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Monday, August 13, 2001
On Hardware

Load pictures to a Web site
Chiranjeev Pal Singh

THE digital camera is by far, the hottest commodity in the computer peripheral market these days. It’s compact, easy to use, and able to capture a digital image rivalling film quality, for a price comparable to that of a standard camera.

The real reason why these devices have gained so much popularity over such a short period of time lies in their versatility. Digital cameras blend the features of a good 35 mm camera with Polaroid. You can snap the picture, load it to your computer and have the image on the Web for the world to see in less than five minutes.


Learning the camera

To derive the maximum from your camera, you need to know its limitations first of all. There is no better way to gain this knowledge than to just get there and take pictures. Since the camera is digital, you won’t rack up a lot of processing cost just to learn about its functioning. You also need to know the camera’s operations inside and out. For this we suggest that you read the manual from cover to cover.


Nearly every digital camera gives you the option to capture images at a varying level of resolution. Your best lesson here is to learn not to be a resolution snob. If you only plan on using the pictures you’re taking for your Web site, don’t bother with resolutions over 640 x 480 pixels. You would simply be wasting the storage space. However, if you’re planning to print the images onto photographic paper and want the best results possible, head to the upper range of resolution. The table below shows the minimum resolution in pixels that you need to get acceptable printed results.

1024 x 767 3" x 5" print

1280 x 960 4" x 6" print

1600 x 1200 8" x 10" print

Equipping yourself

If you’re like most of us gadget freaks, having the digital camera just isn’t enough—you have to accessorise! But be careful — you can spend as much on these items as you did on the camera itself. With that said, let’s look at the legitimate, reasonable purchases you should consider:

g Batteries and chargers: Unlike traditional film cameras, digital cameras just love these power sources. With the standard battery set-up in most cameras, you shouldn’t expect more than 50 or so shots before the power starts to fade. You can greatly increase the typical charge life of the batteries by turning off your camera’s LCD screen but then you can’t review your photos. If your camera didn’t include them, your most valuable accessory purchase will be a good set of rechargeable batteries. Expect to pay anywhere from $ 10 to $ 40 for the batteries and the charger.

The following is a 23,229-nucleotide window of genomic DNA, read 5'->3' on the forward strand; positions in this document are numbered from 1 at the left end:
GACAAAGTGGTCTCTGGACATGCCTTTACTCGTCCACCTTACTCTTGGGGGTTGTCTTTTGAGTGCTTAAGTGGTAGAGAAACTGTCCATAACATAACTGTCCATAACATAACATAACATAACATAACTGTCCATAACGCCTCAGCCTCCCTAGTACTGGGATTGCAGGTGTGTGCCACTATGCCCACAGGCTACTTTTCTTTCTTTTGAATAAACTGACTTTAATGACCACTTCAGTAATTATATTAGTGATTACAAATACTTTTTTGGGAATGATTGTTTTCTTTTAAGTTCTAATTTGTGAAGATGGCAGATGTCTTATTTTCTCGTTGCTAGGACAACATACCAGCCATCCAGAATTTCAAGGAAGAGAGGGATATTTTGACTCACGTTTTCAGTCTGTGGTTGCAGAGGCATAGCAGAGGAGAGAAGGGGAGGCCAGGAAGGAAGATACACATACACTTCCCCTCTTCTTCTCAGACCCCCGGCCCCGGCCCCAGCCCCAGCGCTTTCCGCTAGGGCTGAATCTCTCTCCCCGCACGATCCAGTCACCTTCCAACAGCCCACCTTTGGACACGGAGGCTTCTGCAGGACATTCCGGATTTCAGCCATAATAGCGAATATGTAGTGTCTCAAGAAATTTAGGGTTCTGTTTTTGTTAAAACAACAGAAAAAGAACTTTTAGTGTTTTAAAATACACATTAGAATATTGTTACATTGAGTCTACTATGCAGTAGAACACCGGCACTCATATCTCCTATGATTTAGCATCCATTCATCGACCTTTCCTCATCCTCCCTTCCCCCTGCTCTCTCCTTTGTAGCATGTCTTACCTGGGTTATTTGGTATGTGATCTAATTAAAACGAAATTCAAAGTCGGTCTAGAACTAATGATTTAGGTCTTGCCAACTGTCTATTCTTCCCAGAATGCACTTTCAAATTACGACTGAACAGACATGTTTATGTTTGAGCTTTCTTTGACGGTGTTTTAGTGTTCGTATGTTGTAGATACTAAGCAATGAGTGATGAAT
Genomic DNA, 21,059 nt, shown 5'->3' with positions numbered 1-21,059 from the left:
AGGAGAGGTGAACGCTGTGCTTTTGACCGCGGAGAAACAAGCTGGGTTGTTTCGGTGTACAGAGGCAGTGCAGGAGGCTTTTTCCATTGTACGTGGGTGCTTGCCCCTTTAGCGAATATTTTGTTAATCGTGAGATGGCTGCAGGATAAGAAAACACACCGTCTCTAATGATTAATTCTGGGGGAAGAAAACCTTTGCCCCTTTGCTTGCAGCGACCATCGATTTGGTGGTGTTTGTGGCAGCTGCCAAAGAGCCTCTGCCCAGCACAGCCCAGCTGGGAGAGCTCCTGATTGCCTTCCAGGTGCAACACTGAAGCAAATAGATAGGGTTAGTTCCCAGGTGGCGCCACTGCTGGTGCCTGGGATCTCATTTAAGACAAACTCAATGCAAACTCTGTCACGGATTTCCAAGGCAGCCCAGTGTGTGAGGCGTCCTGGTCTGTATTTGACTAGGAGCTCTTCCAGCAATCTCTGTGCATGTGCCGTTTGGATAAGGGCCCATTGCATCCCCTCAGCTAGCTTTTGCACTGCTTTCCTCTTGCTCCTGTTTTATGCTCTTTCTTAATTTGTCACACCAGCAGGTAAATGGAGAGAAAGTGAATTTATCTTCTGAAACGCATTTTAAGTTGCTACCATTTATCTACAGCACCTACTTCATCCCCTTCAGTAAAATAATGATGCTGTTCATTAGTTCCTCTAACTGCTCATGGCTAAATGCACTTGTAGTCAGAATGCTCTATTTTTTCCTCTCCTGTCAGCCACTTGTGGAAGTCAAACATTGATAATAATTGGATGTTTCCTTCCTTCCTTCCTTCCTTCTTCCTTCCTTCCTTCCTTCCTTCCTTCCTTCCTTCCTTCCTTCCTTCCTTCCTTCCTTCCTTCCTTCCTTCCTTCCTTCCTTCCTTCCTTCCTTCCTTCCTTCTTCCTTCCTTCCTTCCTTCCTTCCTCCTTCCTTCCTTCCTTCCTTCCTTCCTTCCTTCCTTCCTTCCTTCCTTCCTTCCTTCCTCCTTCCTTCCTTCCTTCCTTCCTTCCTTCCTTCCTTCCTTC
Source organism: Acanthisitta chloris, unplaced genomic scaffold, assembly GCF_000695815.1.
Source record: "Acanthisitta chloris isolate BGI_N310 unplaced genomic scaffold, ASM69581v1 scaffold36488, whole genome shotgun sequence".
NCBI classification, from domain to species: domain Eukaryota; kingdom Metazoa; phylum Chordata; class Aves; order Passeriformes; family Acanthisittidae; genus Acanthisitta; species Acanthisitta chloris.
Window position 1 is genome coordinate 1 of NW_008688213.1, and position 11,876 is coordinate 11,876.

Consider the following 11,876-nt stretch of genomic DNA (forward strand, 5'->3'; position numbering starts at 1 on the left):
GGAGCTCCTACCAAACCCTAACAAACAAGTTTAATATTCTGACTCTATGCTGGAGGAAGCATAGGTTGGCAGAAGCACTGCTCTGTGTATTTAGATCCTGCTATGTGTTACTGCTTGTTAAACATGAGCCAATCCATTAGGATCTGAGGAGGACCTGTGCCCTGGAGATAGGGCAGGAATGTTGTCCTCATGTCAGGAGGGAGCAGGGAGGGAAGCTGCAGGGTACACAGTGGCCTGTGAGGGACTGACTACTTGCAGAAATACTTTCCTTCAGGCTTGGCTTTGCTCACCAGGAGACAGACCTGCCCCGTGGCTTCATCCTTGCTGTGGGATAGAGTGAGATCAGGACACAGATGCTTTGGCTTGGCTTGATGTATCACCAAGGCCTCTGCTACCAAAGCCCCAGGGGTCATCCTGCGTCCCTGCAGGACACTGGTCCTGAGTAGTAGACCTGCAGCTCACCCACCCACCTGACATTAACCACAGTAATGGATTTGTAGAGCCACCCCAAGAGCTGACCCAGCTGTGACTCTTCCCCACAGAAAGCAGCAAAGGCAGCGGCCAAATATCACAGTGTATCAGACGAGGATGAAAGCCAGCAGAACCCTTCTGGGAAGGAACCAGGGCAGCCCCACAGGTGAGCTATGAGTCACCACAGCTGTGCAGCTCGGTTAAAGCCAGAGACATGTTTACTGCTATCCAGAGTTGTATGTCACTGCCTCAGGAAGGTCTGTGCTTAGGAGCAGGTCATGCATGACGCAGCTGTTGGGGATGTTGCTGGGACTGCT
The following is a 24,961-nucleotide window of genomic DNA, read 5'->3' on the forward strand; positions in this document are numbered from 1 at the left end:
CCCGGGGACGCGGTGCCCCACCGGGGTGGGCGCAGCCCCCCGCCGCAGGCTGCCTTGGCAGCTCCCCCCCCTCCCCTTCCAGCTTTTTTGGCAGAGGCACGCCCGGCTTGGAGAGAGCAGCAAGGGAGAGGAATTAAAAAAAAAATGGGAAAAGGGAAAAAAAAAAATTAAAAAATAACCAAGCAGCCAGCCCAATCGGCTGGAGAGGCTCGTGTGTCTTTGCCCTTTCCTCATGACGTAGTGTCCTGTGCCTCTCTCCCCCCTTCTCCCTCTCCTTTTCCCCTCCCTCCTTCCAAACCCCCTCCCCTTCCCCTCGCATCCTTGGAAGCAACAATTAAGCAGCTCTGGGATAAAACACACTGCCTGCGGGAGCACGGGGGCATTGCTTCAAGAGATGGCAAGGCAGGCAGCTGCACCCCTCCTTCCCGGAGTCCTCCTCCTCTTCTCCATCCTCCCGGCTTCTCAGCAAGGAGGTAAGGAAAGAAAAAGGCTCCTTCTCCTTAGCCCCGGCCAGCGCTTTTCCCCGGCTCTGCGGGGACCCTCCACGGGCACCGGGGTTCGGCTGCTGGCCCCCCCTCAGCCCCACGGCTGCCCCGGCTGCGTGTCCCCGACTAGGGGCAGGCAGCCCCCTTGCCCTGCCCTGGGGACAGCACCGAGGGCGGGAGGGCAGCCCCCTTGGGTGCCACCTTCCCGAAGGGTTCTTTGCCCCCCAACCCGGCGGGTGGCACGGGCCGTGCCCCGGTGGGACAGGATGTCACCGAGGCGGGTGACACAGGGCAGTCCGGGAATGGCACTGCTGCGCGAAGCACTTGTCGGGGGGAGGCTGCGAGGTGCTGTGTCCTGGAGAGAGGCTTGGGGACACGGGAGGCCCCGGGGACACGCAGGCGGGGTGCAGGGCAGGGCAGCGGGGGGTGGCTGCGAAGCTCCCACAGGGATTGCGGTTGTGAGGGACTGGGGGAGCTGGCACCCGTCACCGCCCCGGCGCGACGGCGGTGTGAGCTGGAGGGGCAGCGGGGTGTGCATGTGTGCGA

g Memory: The digital camera uses a solid-state memory flash cards to store images. These cards, which can range in size from 4 to 128 MB, come in two primary configurations—CompactFlash and SmartMedia. Additionally, some newer cameras accept the new IBM Microdrive, which gives you a whopping 340 MB of storage space.

How much memory you need depends on several factors. For instance, an image 1600 x 1200 pixels can take up to 1.5 MB each. If you only have an 8 MB card, then you’ll only be able to capture about five images before you download the files on your computer. While the images will have great resolution, it isn’t convenient downloading pictures after just a few shots. Spring for a couple of extra cards. Expect to pay about $4 to $5 per MB.

g Card readers: If you don’t want to bother connecting your camera to the computer each time you transfer your photos, consider purchasing a card reader. These devices, which typically run around $ 40, plug into your computer’s serial, parallel, or USB port. To transfer images to the computer, you simply slap the card into the reader and launch the computer’s transfer software. We’d consider these devices more of on-the-luxury side of the accessory field. Epson even makes a printer with a built-in card reader. Just insert the card, press a button, and the device prints each of the images.

Beyond the freebies

Chances are your camera comes with a couple of different applications that you can use to transfer the photos to your computer and manipulate the images. But don’t assume that this is the only software that will work with your camera. There are a number of excellent tools available on the Web that can make transferring and managing your images a snap. Also, don’t think of the photos as the end-results. Instead, consider them as the war material for your creativity. Take the images into applications like Photoshop, Paint Shop Pro, or Goo and experiment. Remember that photography is a creative release. Convert your photos to grayscale and then colorise them a la Ted Turner. Cut out your subject and put them in front of a different background.

Sharing with the world

Probably the greatest thing about a digital camera is the ease in which you can share your pictures. You can load your pictures to a Web site, send them to a friend, or have traditional prints made—all from your desktop. In fact, as you’ll see from the list below, the digital medium allows for even greater latitude of ideas.

Who needs their own Web site? You don’t have to go to a lot of trouble to share your photos with the world. Just fire up the old Web browser and head over to PhotoPoint. Set up a free account and then you can post an unlimited number of photos to an unlimited number of online photo albums. Visit the playground! If you’re looking for ways to have fun with your digital camera, Kodak’s Picture Playground is sure to please. The site includes online tools to turn your photos into online postcards, puzzles, cartoon, and much more. And, the service is free.

The future

With its continued advancement, digital imaging will give you freedom to expand your artistic abilities far beyond, which is possible today with a regular film. But you will still have to rely on, and understand the basics of the art form.